You’d think that having a ferret with you would come in really handy when you’re stranded on the side of the road late at night. Oddly enough, he was not the least bit helpful. I just stood there beside the car, staring at the ferret, thinking that if I was MacGyver or the professor from Gilligan’s Island, I’d figure out how to make a cell phone out of him. It’s just as well that I never figured it out, though. I bet his peak-minute charges would have been ridiculous.
We had just passed a sign that indicated a gas station wasn’t too far down the road. I hated to leave the ferret behind; I considered stuffing the varmint into my shirt and jogging up to the gas station, but then I pictured the conversation I’d have with the clerk as Chopper ran laps around my torso.
“I ran out of gas a mile down the road. Do you have a gas can I can borrow?” I’d ask the clerk.
“Is there something crawling out of your stomach?” he’d reply, reaching for the big red button under the counter.
“Oh, that? No, no. I just have really bad indigestion.”
So I tucked Chopper into his little fleece sleeping bag inside his cage, and was back with a gas-can-toting tow truck driver in half an hour. He charged up my car’s battery for three days, and we were on our way.
After you recharge your batteries, you can reach Mike Todd online at firstname.lastname@example.org.
Sunday, September 25, 2005
For now, though, we’ll just keep practicing our debating skills and waiting for something serious to argue about. Here are the things we choose to argue about in the meantime:
1. Temperature regulation
“I’m hot. Do you think we should turn on the A/C?” Kara asked me a few nights ago.
“No, I’m good,” I replied. She didn’t respond, so I figured, like the ignoramus that I am, that the conversation was over.
Ten minutes later, I realized that not only had she not moved a muscle, but she hadn’t even glanced in my general direction. It was like she was watching Rachel Ray’s 30 Minute Meals, but the TV wasn’t on. Being the perceptive husband that I am, I have the ability to sense when something is awry just by being clubbed over the head.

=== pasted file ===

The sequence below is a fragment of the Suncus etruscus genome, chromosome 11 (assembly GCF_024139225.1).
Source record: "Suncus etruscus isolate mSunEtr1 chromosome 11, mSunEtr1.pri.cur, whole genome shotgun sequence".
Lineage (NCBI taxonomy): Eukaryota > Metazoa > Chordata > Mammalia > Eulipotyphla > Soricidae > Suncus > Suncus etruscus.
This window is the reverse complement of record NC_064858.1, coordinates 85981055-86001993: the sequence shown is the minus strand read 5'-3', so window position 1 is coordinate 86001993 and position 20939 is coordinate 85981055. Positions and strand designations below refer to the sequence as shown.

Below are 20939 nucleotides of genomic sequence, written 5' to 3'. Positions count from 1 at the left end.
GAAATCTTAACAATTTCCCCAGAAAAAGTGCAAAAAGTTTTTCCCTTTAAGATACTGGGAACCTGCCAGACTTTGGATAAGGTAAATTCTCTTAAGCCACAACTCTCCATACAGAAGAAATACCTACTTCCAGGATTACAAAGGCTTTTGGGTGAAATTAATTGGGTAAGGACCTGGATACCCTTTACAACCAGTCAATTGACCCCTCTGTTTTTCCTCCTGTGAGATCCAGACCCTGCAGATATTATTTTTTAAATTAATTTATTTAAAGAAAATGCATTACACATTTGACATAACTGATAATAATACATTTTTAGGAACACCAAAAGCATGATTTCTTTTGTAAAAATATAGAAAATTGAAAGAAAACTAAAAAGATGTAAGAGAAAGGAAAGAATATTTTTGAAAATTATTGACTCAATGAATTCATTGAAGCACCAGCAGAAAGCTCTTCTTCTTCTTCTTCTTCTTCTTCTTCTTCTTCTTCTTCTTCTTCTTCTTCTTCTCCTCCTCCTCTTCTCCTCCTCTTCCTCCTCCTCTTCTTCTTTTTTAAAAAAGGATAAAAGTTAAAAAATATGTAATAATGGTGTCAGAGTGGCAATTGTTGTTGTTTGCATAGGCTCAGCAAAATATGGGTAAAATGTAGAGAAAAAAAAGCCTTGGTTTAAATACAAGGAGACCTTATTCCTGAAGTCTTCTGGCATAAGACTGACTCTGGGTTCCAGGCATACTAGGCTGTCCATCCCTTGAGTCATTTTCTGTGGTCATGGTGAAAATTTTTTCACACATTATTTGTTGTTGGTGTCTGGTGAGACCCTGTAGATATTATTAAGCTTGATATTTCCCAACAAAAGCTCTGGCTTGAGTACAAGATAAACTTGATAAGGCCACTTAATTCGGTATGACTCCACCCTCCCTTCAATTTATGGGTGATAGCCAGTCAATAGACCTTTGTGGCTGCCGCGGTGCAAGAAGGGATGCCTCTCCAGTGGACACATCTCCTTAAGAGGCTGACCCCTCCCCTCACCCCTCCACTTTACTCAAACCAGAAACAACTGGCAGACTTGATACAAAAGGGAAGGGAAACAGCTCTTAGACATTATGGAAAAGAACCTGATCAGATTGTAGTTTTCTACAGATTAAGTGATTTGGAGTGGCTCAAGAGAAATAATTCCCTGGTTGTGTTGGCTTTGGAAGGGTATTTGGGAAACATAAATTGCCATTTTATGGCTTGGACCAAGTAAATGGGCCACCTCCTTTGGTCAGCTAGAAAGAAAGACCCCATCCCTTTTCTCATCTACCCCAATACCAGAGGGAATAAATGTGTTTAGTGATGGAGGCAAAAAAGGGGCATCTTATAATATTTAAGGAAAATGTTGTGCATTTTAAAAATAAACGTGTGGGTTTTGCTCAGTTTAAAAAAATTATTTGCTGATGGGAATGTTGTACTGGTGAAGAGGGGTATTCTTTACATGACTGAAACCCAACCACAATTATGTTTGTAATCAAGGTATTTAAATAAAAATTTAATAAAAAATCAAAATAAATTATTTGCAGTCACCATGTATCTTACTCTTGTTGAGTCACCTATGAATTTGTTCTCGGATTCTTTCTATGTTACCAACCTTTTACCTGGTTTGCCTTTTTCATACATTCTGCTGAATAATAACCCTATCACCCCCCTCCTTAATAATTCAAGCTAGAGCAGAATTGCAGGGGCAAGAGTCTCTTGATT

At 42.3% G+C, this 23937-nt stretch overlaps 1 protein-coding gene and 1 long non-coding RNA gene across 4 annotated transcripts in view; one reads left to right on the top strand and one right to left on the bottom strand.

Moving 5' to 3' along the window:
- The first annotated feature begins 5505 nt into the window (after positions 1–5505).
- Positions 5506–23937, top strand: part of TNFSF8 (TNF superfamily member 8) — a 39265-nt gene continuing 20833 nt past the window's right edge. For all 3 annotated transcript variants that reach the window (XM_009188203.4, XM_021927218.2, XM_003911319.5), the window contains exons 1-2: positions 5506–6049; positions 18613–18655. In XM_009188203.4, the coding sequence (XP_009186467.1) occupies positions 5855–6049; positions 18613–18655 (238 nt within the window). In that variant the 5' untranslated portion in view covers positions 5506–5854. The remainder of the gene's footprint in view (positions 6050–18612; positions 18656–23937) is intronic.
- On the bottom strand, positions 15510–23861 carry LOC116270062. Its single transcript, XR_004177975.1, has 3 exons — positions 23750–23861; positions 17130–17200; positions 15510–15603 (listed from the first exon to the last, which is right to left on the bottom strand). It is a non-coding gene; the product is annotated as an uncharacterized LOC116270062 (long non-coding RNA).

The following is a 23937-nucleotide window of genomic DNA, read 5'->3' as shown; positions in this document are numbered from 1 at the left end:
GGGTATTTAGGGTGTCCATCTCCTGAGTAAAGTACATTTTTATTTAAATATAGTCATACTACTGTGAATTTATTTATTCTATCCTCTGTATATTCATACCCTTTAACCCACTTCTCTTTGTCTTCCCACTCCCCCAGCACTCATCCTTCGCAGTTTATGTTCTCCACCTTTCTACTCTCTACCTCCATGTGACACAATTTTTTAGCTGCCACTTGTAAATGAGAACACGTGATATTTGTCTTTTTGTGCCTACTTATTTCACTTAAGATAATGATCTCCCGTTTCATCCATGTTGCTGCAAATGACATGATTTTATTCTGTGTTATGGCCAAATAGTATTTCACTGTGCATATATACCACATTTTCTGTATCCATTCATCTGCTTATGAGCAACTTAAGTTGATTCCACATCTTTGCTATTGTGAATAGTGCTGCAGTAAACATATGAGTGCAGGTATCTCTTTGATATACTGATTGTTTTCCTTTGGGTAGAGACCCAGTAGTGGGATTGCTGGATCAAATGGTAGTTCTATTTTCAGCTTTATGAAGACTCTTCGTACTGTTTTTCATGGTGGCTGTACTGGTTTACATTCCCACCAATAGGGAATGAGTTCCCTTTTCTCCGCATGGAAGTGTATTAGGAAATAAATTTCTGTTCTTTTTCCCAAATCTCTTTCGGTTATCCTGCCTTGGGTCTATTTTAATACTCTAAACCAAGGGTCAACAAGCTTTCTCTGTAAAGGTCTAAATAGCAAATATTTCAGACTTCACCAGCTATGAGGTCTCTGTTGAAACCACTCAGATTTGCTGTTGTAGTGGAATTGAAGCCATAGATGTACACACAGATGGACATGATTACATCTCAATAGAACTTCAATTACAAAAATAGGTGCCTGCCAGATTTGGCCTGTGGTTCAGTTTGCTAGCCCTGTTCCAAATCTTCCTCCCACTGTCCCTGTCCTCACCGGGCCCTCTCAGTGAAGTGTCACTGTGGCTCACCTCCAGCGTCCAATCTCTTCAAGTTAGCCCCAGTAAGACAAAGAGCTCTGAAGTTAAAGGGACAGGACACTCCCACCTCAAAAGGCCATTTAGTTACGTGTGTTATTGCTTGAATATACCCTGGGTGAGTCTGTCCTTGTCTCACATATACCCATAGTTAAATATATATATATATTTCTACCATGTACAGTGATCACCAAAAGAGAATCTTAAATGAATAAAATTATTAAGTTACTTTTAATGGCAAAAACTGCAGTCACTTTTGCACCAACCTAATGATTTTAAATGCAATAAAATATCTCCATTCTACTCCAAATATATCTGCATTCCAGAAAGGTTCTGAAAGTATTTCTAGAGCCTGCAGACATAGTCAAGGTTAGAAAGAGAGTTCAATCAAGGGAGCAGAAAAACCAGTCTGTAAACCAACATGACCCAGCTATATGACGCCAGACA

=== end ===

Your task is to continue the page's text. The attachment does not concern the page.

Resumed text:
“What’s up?” I asked her.
“I asked you to turn on the air conditioner and you ignored me.”
“You didn’t ask me to do anything! You asked my opinion. If you want me to do something, just ask, and I’ll gladly do it.”
“Will you get up and turn the A/C on?”
We both had a good laugh at my insubordination, and then I did as I was told.
2. Pet accidents
Kara recently looked back at the corner of the living room as we were headed out the door in the morning, and she observed, “Oh, Choppy’s accident is still on the floor.”
She said this with genuine surprise, as though she couldn’t figure out how it was still there. I should point out that we do not, as you might think, have Rosey the Robot like the Jetsons did. Kara’s implication was, of course, that only one of us had the necessary credentials to qualify him/her (him) for the finer intricacies of ferret-accident removal.
“Well, I put a drinking straw beside it last night, hoping that it would sprout arms and legs and pole vault itself into the trash can, but I guess our ferret’s accidents just aren’t into track and field,” I replied (in my mind).
With my mouth, I replied: “Uh huh.”
3. Toaster oven vs. slot toaster
I can’t talk about this one. It’s still too raw.
4. Ring toss